SPECIALTY // Red Wines
Born in Gawler on the edge of the Barossa, winemaker Craig Stansborough shares his experience and expectations for the future of GBW.
Craig’s first job in the wine industry was in the cellar at Seppeltsfield. “This was an amazing introduction to the industry,” he says. “So much history as well as being a beautiful place to work. I was mentored by some wonderful, generous people. This is one thing this industry does so well – people are generous with their time.”
He’s now been at Grant Burge for 25 years. He credits having his own vineyard and the “amazing stable winemaking group” for keeping him at GBW but he also has a feeling of unfinished business. “I still have things I would like to achieve for the brand.”
For Craig some of the most exciting times ahead relate to innovations in the vineyard, mostly soil related. “We have so many people doing great things in our vineyards; understanding what is required for the health of our soils and hence vines will go a long way to maintain and help grow the quality of our wines.” He understands innovation in the winery is a process of trial and experimentation but feels sometimes less is more. “I do however like the direction our wines are heading with less oak, more fruit and less immediate impact … a focus on complexity and texture, this is what great wine should be about”.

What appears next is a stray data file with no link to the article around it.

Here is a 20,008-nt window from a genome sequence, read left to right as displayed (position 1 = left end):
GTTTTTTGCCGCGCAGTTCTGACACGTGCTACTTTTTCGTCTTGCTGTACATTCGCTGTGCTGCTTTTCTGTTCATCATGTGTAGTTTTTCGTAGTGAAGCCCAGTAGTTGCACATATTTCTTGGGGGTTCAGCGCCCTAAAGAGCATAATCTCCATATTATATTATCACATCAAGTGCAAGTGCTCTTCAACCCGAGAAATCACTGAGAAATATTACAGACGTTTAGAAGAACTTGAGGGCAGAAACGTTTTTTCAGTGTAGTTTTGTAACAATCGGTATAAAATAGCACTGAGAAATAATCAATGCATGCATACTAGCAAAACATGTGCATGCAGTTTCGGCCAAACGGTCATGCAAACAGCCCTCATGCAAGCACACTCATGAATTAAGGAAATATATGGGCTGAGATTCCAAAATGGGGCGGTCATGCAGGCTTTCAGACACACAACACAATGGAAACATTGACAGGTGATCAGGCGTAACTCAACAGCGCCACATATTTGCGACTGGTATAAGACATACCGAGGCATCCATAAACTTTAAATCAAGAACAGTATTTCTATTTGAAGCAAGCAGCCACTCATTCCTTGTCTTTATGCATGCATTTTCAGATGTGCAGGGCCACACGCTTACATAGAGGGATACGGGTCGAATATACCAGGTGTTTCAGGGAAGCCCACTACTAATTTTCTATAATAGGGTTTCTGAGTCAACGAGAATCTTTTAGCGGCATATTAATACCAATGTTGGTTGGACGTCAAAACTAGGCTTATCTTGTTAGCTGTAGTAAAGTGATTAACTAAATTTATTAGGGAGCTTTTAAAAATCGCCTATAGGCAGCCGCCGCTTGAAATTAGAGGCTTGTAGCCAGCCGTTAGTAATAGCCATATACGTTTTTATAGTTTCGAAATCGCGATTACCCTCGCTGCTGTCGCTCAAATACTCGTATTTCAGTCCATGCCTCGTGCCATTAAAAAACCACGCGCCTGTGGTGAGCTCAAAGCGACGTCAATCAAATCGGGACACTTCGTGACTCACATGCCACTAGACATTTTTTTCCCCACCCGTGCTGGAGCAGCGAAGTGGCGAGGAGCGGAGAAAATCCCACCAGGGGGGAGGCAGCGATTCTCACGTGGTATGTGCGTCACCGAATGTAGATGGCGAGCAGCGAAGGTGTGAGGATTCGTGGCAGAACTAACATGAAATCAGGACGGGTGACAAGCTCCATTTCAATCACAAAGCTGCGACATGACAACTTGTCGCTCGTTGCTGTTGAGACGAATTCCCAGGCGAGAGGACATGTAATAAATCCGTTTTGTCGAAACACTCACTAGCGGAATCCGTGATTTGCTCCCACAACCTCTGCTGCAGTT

With reds, whites, sparkling and fortifieds, the Grant Burge range is quite comprehensive. When a style is created and achieves success, the key is to maintain that style. Craig and his team select vineyards that suit certain styles and manage them accordingly. “However, at harvest time your clear focus is on getting everything right, from picking decisions to extraction to oak selection, really trying to get the best outcome from the fruit. When it comes to blending – that’s the time you have a chance to direct style a little.”
Craig confesses to a soft spot for the The Holy Trinity. “I was there at the start of this wine’s development and it was at a time when grenache or grenache blends were not that fashionable. We have now made 24 vintages of this wine and I still get excited around blending time.”
And if it’s not a wine in his hand at the pub, it’s a cold beer.
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